PS 2 continue with more experiential education
‘Sharing the Planet’, our new Unit of Inquiry, focuses on the concepts of change and responsibility. In the unit, we are trying to gain a deeper understanding of how things grow and change with specific focus on plants and our roles and responsibilities towards their survival. Creating an authentic and engaging learning opportunity is key to capturing any learner’s attention and the Garware Farm without a doubt was a superb place for ‘tuning in’.
Speaking of roles and responsibilities, planning the trip in itself was a learning experience for the children and adults alike. The children were happy to help prepare a list of tools and personal items that we had to carry with us to the farm. The excitement of having a picnic lunch on the farm was doubled for some, as this would be their first bus ride to a farm with friends. A few remembered their previous visits to the farm with their family and were excited by the prospect of being able to play at the play area in the garden. Some could hardly wait and often counted the number of sleeps until the day of the trip.
The day arrived and we packed ourselves on to school bus number 4, accompanied by our parent volunteers. On the way, the children sang ‘jingle bells’ and other Christmas songs. My guess is the excitement and joy created by the trip was quite relatable in their minds to the joy of our Christmas concert in school. After a forty minute ride through not-so-busy roads, looking at mountains, counting cars and trees in bloom, we reached our destination, the farm !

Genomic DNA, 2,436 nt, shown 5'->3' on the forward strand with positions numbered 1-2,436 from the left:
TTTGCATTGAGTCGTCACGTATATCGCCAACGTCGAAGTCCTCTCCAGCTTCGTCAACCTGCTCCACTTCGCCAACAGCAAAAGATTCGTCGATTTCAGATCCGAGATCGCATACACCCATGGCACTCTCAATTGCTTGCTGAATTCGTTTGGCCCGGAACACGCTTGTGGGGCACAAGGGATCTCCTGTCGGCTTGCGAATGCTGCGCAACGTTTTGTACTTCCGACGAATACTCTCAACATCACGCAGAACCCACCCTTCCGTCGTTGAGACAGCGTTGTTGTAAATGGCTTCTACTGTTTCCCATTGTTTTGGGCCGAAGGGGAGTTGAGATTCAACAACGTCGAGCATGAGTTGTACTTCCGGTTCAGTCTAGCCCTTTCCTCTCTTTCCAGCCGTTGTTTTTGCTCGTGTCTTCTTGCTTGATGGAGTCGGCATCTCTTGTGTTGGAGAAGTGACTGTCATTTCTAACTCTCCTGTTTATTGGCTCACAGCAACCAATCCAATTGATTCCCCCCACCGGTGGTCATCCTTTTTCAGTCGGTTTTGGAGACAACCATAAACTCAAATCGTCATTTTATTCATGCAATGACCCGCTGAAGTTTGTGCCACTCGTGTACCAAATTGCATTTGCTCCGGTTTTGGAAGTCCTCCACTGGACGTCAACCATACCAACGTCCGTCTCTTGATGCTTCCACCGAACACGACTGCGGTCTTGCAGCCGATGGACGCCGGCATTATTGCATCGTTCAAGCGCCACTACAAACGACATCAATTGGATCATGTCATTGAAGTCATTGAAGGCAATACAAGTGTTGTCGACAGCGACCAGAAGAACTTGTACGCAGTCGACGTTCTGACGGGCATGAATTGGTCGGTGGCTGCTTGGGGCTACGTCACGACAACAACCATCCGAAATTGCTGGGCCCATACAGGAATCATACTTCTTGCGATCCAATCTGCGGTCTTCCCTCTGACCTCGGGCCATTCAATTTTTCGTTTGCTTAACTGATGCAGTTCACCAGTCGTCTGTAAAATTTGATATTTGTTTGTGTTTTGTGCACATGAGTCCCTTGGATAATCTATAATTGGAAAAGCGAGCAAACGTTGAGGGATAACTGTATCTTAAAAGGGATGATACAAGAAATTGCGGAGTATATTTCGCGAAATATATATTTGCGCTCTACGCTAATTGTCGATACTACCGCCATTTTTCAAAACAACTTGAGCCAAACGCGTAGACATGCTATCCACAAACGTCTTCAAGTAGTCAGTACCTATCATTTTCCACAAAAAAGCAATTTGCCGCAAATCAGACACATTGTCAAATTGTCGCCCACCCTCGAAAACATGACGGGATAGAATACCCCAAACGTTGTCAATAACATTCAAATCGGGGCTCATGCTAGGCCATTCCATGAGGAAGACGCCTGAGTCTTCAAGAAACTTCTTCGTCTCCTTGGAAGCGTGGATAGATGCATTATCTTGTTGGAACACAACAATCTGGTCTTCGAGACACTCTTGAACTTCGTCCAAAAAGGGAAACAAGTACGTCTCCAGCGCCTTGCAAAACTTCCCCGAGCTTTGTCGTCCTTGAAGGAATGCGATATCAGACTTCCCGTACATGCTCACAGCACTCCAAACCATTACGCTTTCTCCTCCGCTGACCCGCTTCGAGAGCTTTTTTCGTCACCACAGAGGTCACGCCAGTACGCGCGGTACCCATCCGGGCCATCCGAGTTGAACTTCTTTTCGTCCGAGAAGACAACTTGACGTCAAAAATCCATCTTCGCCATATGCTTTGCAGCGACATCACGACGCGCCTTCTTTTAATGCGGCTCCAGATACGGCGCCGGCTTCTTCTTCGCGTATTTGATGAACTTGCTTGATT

On arrival we were greeted by Mr Sardesai, the farm manager, who would be our guide for the morning. He led us to the garden which was laden with rugs for the children to sit on and enjoy their snack.
After finishing snack, Mr Sardesai took us on a tour of the farm, which began with picking coconuts. The children were in awe as they watc
hed Mr. Sakre climb a coconut tree. Some were concerned for his safety while others wished they could climb the tree themselves. Many were happy to take a sip or two of the coconut water fresh from the tree.
As we continued, we looked at familiar vegetables and fruits such as lemons, guavas, chikoos, sweet potatoes, carrots, broccoli and tomatoes to name a few. We were intrigued by the ones that grew underground and others in little pods. Mr Sardesai was patient and knowledgeable and engaged with the children, inviting them to taste, smell and feel different parts of the plants.
By the time we finished the tour of the entire vegetable garden, the children were a bit tired and ready for lunch. They enjoyed their packed lunch from home along with a generous spread that was prepared for them by our hosts. The trip was made enjoyable by Mr Sardesai, the farm manager and other members of staff, they enriched our learning experience with their knowledge and sharing.
The recount of the trip that we did the next day revealed how each one of our learners have brought something back from the experience, something that is meaningful and relevant to them in many different ways.
“Coconuts are not always the same. They start from a tiny coconut and then they turn into big ones.”
“People also grow like trees slowly.”
“Some plants are big some plants are small”
“Carrots grow underground from small to big. Like a baby that grows to 1,2,3 and gets bigger.”
We cannot thank Ms Mayuri enough for her generosity in allowing us to go to the farm and providing us with a lovely meal.